Olympus Pen F Image: Olympus By Raymond Wong2016-01-27 08:16:02 UTC
There’s no company that knows how to build retro cameras the way Olympus does.
The new PEN F is quite possibly the most retro mirrorless digital camera the company has ever created. I dare say it’s even more retro than the company’s high-end OM-D mirrorless cameras. It’s not just old-school aesthetics — the camera’s got a dial on the front for quickly switching between different color modes to emulate the look of film.
The digital PEN F’s design pays homage to the original PEN F film camera released in 1963. The resemblance is obvious when the cameras are next to each other. You can tell just by looking at it that the engineers and designers sweated all of the details from the font to the knurled metal dials.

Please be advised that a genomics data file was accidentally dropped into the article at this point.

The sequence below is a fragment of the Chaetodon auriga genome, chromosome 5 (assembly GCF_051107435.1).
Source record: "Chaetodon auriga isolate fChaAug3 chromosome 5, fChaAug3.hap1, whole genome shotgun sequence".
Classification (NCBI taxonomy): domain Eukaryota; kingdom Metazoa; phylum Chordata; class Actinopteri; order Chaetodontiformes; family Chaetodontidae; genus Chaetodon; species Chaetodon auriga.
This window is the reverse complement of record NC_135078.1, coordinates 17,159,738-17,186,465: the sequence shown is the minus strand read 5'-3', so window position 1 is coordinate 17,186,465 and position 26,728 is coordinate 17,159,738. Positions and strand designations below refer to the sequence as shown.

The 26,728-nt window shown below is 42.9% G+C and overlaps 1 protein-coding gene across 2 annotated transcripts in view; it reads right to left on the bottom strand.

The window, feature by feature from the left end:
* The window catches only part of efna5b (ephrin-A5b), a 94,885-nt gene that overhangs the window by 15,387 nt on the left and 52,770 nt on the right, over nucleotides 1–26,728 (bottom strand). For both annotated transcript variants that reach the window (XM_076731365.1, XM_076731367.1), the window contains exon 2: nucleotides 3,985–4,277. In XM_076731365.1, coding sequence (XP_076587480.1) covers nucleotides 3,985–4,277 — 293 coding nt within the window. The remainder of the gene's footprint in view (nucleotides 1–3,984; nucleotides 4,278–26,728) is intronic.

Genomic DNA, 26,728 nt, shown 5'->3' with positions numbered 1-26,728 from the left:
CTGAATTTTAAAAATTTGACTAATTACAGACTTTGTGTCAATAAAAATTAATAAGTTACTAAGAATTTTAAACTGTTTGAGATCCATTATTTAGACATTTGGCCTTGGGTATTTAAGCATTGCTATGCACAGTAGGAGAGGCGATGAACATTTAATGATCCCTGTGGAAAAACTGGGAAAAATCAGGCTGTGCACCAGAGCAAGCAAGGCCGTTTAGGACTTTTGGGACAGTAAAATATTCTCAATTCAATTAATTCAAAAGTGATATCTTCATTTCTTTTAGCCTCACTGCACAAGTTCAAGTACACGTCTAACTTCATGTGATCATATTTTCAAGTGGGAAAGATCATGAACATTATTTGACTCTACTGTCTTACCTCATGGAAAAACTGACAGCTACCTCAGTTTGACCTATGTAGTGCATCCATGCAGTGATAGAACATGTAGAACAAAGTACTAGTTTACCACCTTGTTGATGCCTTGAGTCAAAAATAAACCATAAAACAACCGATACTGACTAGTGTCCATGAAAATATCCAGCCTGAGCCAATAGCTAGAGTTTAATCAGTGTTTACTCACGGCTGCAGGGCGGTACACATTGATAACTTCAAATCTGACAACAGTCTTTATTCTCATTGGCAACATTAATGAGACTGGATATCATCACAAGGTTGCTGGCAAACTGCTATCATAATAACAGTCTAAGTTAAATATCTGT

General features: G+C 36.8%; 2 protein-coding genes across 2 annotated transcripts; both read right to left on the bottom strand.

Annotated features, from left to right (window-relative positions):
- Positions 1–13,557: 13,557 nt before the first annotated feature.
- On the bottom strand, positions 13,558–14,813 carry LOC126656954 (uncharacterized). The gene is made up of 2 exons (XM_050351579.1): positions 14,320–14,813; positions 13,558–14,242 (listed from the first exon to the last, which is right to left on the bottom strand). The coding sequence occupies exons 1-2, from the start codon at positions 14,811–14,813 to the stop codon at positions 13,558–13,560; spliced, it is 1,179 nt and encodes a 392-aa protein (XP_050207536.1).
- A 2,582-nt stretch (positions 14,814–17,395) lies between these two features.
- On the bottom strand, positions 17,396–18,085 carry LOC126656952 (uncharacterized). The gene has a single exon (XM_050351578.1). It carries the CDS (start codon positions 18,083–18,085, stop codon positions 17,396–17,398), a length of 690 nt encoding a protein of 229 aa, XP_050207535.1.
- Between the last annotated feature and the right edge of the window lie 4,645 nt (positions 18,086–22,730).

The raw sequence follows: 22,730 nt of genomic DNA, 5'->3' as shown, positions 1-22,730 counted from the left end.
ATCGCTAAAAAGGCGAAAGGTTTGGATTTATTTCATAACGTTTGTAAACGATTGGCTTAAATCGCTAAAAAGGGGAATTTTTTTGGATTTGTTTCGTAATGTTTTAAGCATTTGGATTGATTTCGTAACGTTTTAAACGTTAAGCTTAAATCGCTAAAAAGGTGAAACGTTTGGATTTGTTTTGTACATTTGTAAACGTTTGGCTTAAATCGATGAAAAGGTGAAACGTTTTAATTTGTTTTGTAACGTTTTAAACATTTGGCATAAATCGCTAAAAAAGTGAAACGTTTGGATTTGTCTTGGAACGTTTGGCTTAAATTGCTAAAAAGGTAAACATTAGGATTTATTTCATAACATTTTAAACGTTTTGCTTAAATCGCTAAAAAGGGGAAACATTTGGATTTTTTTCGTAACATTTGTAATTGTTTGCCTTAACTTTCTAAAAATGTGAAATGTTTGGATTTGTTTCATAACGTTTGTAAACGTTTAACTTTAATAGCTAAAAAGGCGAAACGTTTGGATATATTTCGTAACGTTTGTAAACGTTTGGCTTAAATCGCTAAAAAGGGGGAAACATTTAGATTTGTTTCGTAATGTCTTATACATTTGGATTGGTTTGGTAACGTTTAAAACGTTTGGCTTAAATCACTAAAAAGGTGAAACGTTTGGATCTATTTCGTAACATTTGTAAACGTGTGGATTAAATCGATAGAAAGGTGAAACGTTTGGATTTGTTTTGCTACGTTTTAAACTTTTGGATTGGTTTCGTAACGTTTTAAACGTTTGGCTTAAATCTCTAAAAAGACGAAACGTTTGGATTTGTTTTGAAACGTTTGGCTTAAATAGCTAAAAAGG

Like Olympus’s other Micro Four-Thirds format mirrorless cameras, the PEN F’s top is covered with dials and the backside has buttons crammed into every piece of its body. In the era of touchscreens, the dial and button overload may feel a bit much, but I love it.
By including all of these physical buttons and dials, Olympus, is in a way, bringing back the seriousness of taking photos. To shoot in any mode other than manual and not appreciate the tactile controls would be a waste.
Within the magnesium top and aluminum and faux-leather-wrapped body is a new 20-megapixel Live MOS image sensor powered by Olympus’s TruePick VII image processor. The resolution boost is greatly welcome since Olympus has stuck with a 16-megapixel image sensor for years, while its closest mirrorless competitors leapfrogged it.
The camera’s also got 5-axis in-body image stabilization,…
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